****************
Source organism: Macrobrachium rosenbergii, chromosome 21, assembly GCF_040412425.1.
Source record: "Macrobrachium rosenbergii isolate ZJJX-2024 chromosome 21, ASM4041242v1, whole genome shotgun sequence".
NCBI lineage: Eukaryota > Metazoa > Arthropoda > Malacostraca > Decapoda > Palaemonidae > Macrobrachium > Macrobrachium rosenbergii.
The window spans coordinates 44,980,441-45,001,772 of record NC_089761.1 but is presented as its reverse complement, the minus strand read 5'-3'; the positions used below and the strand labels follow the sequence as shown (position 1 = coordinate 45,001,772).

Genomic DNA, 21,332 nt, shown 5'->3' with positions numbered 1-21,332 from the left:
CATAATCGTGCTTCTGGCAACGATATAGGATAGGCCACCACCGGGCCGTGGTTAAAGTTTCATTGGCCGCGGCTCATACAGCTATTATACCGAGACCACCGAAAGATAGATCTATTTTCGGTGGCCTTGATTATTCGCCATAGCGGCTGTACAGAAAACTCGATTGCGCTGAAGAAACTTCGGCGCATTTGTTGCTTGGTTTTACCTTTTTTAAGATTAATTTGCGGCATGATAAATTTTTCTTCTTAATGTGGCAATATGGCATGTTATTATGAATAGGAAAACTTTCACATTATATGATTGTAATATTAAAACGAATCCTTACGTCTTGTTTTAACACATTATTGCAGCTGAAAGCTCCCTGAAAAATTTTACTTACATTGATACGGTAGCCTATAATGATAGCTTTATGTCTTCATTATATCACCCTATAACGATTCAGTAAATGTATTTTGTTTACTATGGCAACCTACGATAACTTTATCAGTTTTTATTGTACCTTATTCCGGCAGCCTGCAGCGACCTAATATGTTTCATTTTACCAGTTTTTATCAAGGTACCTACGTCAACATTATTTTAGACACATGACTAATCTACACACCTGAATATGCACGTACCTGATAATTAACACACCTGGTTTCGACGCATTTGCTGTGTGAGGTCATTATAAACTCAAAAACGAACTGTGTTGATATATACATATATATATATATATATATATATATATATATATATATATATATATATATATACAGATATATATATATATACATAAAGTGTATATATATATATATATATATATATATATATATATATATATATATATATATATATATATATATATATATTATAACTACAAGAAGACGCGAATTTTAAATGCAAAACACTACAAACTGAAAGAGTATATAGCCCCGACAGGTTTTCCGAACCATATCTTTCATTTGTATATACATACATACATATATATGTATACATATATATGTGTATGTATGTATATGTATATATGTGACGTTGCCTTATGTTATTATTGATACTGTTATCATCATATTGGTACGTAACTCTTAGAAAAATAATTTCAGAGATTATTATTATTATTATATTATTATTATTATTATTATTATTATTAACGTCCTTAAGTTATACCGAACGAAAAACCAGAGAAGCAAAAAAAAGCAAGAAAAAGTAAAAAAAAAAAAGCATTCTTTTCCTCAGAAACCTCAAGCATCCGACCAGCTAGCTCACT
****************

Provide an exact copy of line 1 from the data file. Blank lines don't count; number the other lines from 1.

Source organism: Macrobrachium rosenbergii, chromosome 21, assembly GCF_040412425.1.